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Facebook Had a Bug That Exposed Instagram Users' Personal Email ID and Birthday, Researcher Claims

Instagram image used for representation.

Instagram image used for representation.

The bug was exploitable by Facebook business accounts that were given access to an experimental feature that Instagram was testing. The attacker could've accessed info by sending a direct message to the user on Instagram.

Facebook-owned Instagram was hit by a bug that reportedly revealed users' private information such as email ID and birthday. At the time of signing up, the social media platform promises users' that their contact info and date of birth would not be disclosed for security reasons. According to The Verge citing security researcher Saugat Pokharel, the bug was exploitable by Facebook business accounts that were given access to an experimental feature that Instagram was testing. The report adds that bad actors, in this case, could leverage the Facebook Business Suite tool that is available to business accounts, to view information such as date of birth and email address. Although this personal data might seem insignificant, if accessed, attackers could carry out phishing scams or run other malicious campaigns that can even compromise the device.

The report further notes that if a Facebook business account was linked to Instagram and was included in the test group, attackers could view additional information about a person alongside any direct message via due to the bug on Business Suite tool. "All business users had to do was send a direct message on Instagram to call up the information," it noted. The attack also reportedly worked on accounts that were set to private or did not accept DMs from the public. The report highlights that if an account did not accept DMs, the user potentially would not receive any notification indicating their profile may have been viewed.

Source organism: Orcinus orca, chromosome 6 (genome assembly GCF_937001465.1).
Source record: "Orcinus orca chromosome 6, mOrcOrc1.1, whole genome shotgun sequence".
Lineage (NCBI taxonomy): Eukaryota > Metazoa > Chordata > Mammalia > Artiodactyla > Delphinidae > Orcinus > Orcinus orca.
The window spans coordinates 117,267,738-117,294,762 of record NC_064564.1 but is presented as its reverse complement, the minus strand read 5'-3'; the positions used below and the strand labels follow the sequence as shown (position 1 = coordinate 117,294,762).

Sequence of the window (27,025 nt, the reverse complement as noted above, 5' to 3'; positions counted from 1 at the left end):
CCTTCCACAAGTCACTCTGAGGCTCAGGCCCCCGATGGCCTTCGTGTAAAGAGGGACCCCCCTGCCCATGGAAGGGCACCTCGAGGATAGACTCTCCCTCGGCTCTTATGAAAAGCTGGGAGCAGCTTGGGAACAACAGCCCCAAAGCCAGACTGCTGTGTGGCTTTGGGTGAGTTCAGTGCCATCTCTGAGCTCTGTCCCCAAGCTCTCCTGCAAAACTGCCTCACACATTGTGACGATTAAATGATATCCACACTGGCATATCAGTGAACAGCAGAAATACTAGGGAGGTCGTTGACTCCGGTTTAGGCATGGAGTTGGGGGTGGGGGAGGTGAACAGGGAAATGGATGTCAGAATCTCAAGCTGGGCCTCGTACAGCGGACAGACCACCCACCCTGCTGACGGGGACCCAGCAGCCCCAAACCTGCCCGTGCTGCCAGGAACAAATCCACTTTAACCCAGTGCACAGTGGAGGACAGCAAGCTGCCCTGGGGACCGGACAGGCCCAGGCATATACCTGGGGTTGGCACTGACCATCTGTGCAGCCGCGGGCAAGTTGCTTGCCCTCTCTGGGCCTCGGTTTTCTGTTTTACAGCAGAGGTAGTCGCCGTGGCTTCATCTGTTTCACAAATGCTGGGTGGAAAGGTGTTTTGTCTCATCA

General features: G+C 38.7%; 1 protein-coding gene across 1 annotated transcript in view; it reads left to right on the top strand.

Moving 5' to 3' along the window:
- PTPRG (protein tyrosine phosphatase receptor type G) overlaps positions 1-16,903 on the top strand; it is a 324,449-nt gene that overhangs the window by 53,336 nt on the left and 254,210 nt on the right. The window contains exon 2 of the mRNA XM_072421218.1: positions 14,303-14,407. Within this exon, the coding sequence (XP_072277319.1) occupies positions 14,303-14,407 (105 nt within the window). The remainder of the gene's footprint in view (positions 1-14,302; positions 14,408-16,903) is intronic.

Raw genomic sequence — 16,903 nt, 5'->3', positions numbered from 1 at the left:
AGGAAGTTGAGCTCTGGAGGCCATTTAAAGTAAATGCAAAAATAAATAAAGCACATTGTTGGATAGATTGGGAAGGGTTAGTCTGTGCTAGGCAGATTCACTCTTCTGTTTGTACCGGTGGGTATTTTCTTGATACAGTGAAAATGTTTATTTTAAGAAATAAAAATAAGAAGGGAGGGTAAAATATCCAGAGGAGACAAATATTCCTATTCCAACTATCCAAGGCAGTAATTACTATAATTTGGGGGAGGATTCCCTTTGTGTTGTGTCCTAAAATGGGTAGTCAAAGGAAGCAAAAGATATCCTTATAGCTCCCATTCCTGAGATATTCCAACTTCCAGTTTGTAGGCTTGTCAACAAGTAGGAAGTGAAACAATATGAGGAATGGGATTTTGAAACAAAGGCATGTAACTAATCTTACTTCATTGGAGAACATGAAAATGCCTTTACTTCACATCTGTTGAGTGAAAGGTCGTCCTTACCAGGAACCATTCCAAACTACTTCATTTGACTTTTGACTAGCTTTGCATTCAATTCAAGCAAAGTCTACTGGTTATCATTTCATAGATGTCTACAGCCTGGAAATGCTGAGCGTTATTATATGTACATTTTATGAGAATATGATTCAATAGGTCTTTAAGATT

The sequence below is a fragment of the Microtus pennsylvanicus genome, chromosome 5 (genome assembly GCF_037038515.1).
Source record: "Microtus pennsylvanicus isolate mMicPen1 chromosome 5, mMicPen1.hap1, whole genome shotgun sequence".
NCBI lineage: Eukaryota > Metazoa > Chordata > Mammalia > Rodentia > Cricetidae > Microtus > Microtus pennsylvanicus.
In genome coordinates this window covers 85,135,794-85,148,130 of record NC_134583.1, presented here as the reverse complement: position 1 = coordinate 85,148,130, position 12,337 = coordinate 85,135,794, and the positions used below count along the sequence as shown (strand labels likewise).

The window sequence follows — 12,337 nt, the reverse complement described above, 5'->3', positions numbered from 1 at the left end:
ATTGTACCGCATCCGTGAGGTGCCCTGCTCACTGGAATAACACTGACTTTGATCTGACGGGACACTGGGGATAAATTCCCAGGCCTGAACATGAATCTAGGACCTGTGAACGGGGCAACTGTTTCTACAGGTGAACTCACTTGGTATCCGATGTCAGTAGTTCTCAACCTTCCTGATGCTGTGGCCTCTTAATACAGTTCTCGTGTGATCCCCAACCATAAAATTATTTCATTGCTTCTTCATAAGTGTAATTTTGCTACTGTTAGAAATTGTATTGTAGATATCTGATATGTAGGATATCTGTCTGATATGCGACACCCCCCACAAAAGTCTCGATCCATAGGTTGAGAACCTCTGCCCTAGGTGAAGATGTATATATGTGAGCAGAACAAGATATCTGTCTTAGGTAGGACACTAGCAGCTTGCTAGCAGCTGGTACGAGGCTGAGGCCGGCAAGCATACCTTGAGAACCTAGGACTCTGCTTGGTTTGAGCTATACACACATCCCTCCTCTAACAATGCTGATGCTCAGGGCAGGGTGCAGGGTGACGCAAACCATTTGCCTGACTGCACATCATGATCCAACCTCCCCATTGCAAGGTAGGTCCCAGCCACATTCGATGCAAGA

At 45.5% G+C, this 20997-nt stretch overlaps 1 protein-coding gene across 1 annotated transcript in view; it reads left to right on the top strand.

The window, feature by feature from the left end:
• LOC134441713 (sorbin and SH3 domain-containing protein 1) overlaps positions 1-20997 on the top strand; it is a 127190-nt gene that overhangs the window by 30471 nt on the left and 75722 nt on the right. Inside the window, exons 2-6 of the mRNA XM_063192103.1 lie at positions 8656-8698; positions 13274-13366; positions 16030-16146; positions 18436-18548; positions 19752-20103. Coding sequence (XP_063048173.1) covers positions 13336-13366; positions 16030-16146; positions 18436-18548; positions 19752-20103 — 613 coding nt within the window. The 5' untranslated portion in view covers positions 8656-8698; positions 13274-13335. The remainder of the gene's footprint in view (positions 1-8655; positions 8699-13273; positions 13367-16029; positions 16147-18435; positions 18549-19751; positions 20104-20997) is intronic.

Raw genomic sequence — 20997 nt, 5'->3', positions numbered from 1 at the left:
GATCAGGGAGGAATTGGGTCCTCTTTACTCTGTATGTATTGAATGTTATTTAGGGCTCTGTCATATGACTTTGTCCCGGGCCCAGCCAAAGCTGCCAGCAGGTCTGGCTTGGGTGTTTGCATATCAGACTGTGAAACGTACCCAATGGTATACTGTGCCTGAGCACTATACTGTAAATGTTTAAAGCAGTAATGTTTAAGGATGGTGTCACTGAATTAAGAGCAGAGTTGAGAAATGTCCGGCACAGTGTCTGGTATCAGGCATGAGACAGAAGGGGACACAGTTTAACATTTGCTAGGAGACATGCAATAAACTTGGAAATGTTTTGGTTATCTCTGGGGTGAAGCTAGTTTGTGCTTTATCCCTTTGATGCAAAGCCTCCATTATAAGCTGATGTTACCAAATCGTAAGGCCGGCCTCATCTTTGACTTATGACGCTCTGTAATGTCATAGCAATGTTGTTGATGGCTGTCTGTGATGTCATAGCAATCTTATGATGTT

However, Facebook in a statement said that the bug was only accessible for a short period of time. The company, although, did not disclose how many business users had access to the experimental feature, the social media giant adds that it was a "small test," and that an investigation found no evidence of abuse. "A researcher reported an issue where, if someone was a part of a small test we ran in October for business accounts, personal information of the person they were messaging could have been revealed. This issue was resolved quickly, and we discovered no evidence of abuse. Through our Bug Bounty Programme, we rewarded this researcher for his help in reporting this issue to us," the statement given to The Verge read.

Interestingly, back in August, Pokharel also discovered that Instagram stored deleted messages and photos of its users.

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